By Candice Russell
How lovely to hear from Reynald Lally, a gallery owner in Haiti, wishing me a happy new year and updating me on the famous Haitian artist La Fortune Felix. A picture of the artist was attached to the email. He is wearing a nearly identical expression as in a photo I took of him at his St. Marc home in the late 1990s.
The place of La Fortune Felix, born in 1933, within Haitian art has long bothered me. He hasn’t yet received the acclaim and adulation of his peers. Yet few among his generation of artists have lived as long and produced as many worthy paintings, each decidedly different from the last.
This latter point was made to me with someone in a privileged position to study and appreciate the paintings of Felix — his exclusive dealer in Haiti, the late Dr. Carlos Jara. It was my friend Carlos who owned the largest number of Felix paintings among all collectors. Years ago, he took me to a large home in Petionville (not the place where he lived) to show me stacks upon stacks of them. Carlos, with his discerning eye and impeccable taste, named Felix his favorite artist. In his estimation, no one else came close, though there were many superior paintings by others on which he lavished praise.
The observation by Carlos about the variety in Felix paintings rings true today. The artist has worked in a remarkably consistent style. But the greatest admiration is due his imagination and the unending wellspring of creativity that informs his scenes of Vodou (voodoo) personages, officiants, celebrants, and ceremonies. His paintings are narratives with a lot going on, rather than placid representations of Vodou (voodoo) spirits in mortal form.
Without an education in Felix’s remarkable oeuvre, one doesn’t have to look far on the Internet to gain a working knowledge of what makes the artist so special. On the web site of Galerie Macondo in Pittsburgh, Pennsylvania — www.artshaitian.com — you can find his painting “Family Travail” with women, men and children working in preparation for a ceremony. They occupy a green glen where flowers bloom and vines wrap around a tree. Every action, every living thing seems to be in perfect harmony.
Paintings by La Fortune Felix from the web site of the Haitian Art Company in Key West, Florida are similarly alive with activity. One untitled work shows a line of men and women carrying a fruit basket, bundles of twigs, and axes as they walk down a steep path to a woman digging a hole in the ground. Is she working on a fire pit or a grave? In another untitled work, a bearded man with a sword prepares to sacrifice a pig. He appears to be dancing. Around his waist is an oversized beaded belt. The scene is set in a shadowy place with curtains of green and yellow foliage punctuated by red flowers.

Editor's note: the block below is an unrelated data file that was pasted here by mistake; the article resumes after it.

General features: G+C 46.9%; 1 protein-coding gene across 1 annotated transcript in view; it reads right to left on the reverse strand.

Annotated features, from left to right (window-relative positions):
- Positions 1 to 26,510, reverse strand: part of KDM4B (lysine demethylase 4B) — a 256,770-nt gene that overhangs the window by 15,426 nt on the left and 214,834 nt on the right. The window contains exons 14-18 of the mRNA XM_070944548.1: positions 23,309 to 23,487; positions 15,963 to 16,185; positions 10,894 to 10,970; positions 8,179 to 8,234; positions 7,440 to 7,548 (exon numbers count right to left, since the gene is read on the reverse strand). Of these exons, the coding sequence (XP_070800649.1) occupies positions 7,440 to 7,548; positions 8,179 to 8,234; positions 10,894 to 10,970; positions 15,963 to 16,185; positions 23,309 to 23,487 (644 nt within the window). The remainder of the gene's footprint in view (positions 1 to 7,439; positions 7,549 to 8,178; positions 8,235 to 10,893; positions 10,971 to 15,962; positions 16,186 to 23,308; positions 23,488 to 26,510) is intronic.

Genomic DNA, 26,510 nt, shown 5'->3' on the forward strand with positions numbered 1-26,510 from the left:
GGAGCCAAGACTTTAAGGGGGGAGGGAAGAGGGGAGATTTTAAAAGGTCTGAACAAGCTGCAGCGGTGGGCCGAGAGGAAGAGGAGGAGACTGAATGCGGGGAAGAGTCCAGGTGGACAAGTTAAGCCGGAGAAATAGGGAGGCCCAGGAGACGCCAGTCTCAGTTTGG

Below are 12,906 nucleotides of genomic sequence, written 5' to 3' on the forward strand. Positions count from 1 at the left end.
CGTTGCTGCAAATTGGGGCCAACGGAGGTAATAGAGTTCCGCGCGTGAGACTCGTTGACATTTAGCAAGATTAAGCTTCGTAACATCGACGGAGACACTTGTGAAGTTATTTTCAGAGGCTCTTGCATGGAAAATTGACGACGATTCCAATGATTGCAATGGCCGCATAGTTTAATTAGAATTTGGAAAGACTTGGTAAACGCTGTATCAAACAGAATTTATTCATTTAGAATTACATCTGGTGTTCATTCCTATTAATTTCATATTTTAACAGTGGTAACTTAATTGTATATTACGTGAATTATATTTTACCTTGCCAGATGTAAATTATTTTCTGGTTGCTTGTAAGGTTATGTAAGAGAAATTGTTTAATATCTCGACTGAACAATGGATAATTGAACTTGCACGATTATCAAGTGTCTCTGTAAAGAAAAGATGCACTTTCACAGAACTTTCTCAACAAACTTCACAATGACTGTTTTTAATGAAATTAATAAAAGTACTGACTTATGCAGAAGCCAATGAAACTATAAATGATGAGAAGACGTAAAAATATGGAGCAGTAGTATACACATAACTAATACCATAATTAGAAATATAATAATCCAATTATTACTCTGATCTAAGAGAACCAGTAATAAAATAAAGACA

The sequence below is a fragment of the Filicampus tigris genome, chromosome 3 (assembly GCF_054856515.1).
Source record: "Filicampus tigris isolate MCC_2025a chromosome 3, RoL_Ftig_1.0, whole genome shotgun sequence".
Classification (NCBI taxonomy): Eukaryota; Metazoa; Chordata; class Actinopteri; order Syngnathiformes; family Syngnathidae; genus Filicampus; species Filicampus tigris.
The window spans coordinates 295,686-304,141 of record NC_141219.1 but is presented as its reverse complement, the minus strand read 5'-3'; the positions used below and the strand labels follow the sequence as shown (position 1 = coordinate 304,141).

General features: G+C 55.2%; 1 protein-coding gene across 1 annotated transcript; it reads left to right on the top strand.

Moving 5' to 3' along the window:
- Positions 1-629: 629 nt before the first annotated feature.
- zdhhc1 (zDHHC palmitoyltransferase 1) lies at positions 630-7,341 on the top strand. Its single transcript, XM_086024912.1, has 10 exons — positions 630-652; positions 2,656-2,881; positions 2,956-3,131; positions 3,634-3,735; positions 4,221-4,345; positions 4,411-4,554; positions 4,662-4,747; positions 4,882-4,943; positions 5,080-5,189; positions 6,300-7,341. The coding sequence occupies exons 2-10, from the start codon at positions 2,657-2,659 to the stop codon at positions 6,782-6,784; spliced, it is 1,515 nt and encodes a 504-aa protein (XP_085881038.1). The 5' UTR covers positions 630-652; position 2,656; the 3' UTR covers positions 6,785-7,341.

A master of drama, Felix was given a chapter of his own in the seminal book “Where Art is Joy: The First Forty Years of Haitian Art” (1988) by Selden Rodman. The author says that he and museum director Pierre Monosiet discovered the artist about the same time in the late 1970s. A change in his work came when Monosiet encouraged him to switch from slowly-drying oil to quickly drying acrylics. “His inspired colors come from the fast-drying acrylics: he plays with his colors as Hyppolite never could,” said Monosiet in the book.
But even a critic and scholar as astute as Rodman could be mystified by the paintings of La Fortune Felix. He asks rhetorical questions about “Mambo with Telephone Poles” pictured in “Where Art is Joy,” wondering about the origin of huge hands and certain objects in the painting: “I could have asked the artist but preferred to let the mysterious picture remain mysterious.”
Ah, and therein lies the attraction and unexplainable pull that Felix exerts on his admirers. All cannot be known about many of his paintings. Yet we want to know more in order to understand and enhance our appreciation for his work. But is this necessary? Or is it even possible?
Other books about Haitian art ignore the artist altogether, an oversight explained as either a reflection of someone’s collecting taste or access of the collector to the artist’s work. Felix is left out of another significant publication of that decade, “Haitian Art: The Legend and Legacy of the Naive Tradition” (1985) by L.G. Hoffman.
But other books are catching on to the Felix magic. He is included in “Haiti: Anges & Demons” (2000), written in French. He is called an artist from the primitive tradition whose iconography includes supernatural characters and their attributes, like the cross of the Baron, the boat of Agoue, and the snake of Damballah. His paintings — revealing and surprisingly different from others that we have seen published — are pictured in this important book.
There is no equivalent of La Fortune Felix in Haiti, now or ever. There is no second generation of Felixes, carrying on his tradition of Vodou art. Perhaps this uniqueness as a houngan or Vodou (voodoo) priest will elevate him to the top ranks of conversations, articles, speeches, and books about Haitian art in the future.
At least in certain group exhibitions, he is getting his due. Felix was part of the significant “Kafou: Haiti, Art and Vodou” at Nottingham Contemporary, a museum in Nottingham, England from October, 2012 to January, 2013. This is well and good.
But where is the solo show Felix so profoundly deserves? When is the bold curator at one of the major U.S. museums with substantial Haitian art collections going to step up and present a comprehensive, decade-by-decade celebration of La Fortune Felix, along with a scholarly catalog with essays by various people? We are waiting for someone to heed this overdue mandate.